We Were Right to Leave the Human Rights Council

by

Monday, June 25, 2018


Early Tuesday evening, the United States withdrew from the feckless United Nations Human Rights Council. An organization more akin to a Boys and Girls Club than the protector of Human Rights they proclaim to be, the HRC has long been awash with hypocrisy, inaction and ineptitude.

The U.S. was right to withdraw its membership from an organization that counts Afghanistan, China, Qatar, India, Pakistan, Iraq and the Democratic republic of Congo— nations in the top ten global index of modern slavery— as current council members. The organization’s ‘everybody gets a turn’ election model allows nations such as Cuba and Saudi Arabia to be members, while Syria and Sudan are seriously considered for membership.

The HRC has no real power nor authority and their track record of resolutions leaves much to be desired. The disproportionate amount of interest and resolutions against Israel paint the picture of a biased and vindictive organization with no real standards for what actions they consider worthy of Human Rights Violations.

Since the formation of the organization in 2006, the council has passed more resolutions against Israel than any other nation, despite the fact that 14 current council members are considered nations that are “not free” as ranked by Freedom House (a list that does not include Israel). The HRC has overlooked the fact that, current council member, Afghanistan ranks as the number one oppressor of women in the world— with seven other members ranking in the top 25. Thirty-two of the forty-seven-member body are nations where gay marriage is still illegal, and, in most them, it is still socially unacceptable.

Are we to take seriously the ramblings of a body that refuses to take its own findings seriously? Current Human Rights Council members are guilty of beheadings, harassing journalists, activists and political dissenters, and state sanctioned violence against civilians. The U.S. has historically been and continues to be a better protector and enforcer of Human Rights globally than the Human Rights Council has ever been. While we are not perfect as a country, the mere fact that the press can report on government malfeasance, without fear of retribution or prosecution, places us above the reproach of countries such as Pakistan, India, Cuba, Venezuela, Saudi Arabia, Egypt and China who routinely censor, imprison and execute those who speak out against their governments.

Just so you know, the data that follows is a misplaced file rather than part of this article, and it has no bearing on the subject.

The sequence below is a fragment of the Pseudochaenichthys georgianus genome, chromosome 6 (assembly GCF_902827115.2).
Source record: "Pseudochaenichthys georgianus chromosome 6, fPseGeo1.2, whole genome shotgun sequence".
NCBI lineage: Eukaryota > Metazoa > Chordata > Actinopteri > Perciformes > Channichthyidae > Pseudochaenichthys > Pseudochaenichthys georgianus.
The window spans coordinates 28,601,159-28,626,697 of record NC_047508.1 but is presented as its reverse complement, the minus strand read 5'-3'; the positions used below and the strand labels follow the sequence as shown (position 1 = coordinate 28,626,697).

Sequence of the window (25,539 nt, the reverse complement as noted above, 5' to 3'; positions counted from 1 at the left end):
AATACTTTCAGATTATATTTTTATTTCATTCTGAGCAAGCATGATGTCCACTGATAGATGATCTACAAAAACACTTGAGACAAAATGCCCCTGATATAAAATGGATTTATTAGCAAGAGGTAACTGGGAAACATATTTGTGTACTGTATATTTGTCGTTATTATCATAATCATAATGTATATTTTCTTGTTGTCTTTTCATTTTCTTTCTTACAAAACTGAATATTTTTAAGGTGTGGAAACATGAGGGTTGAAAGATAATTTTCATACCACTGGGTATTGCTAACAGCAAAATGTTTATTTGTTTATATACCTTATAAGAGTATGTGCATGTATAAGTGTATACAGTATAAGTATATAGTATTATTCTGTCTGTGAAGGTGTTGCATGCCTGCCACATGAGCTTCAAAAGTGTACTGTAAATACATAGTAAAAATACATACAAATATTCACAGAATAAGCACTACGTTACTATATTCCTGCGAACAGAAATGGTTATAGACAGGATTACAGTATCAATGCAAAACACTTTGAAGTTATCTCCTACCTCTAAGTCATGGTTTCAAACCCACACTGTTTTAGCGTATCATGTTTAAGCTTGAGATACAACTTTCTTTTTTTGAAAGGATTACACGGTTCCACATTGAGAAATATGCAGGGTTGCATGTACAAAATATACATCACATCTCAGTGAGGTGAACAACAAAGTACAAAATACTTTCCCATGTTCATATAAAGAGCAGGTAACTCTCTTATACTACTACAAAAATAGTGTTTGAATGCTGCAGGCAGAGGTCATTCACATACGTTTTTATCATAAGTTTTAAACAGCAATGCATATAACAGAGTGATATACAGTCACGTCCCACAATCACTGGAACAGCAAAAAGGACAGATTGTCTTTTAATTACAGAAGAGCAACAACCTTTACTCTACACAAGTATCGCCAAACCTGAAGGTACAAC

The U.S. has no business counting itself among countries such as those and our standing as a global power guarantees that, regardless of whether we hold membership, our authority will be recognized. Until 2009, the U.S. was not a member of the Human Rights Council, specifically because of the organization’s track record of ineffectiveness and public bias against Israel.

Since its founding, I ask supporters of the Human Rights Council to point to a tangible point of success for the organization or its ability to effect change in the world. There continue to be organizations around the world, and in countries with poor Human Rights records, who are active and effective executors and bring real change. That is where the U.S. should focus its resources and leverage its global power.

Not only was it practical for the U.S. to leave the Human Rights Council, it was a morally sound decision. To be a beacon of hope, freedom, and opportunity in the world, we must first distance ourselves from countries who stand institutionally opposed to those principles and then deal internally with the issues facing us as a nation.

Until the Human Rights Council implements wholesale changes to its council membership, voting procedures and agenda, it cannot and will not be effective. The organization calls itself a watchdog for Human Rights and justice, yet is riddled with fleas in the form of its own leadership.

You cannot be a watchdog with no teeth.

Tosin Akintola is a 23-year-old from Baltimore, Maryland. He graduated from the University of Maryland, Baltimore County in 2017 with a B.A in Political Science and minors in Public Administration and American Politics. He spends most of his days writing articles, poetry or music or binge-watching his latest Hulu/Netflix vice.

The views expressed in this article are the opinion of the author and do not necessarily reflect those of Lone Conservative staff.


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About Tosin Akintola

University of Maryland, Baltimore County

Tosin Akintola is a 23-year-old from Baltimore, Maryland. He graduated from the University of Maryland, Baltimore County in 2017 with a B.A in Political Science and minors in Public Administration and American Politics. He spends most of his days writing articles, poetry or music or binge-watching his latest Hulu/Netflix vice.

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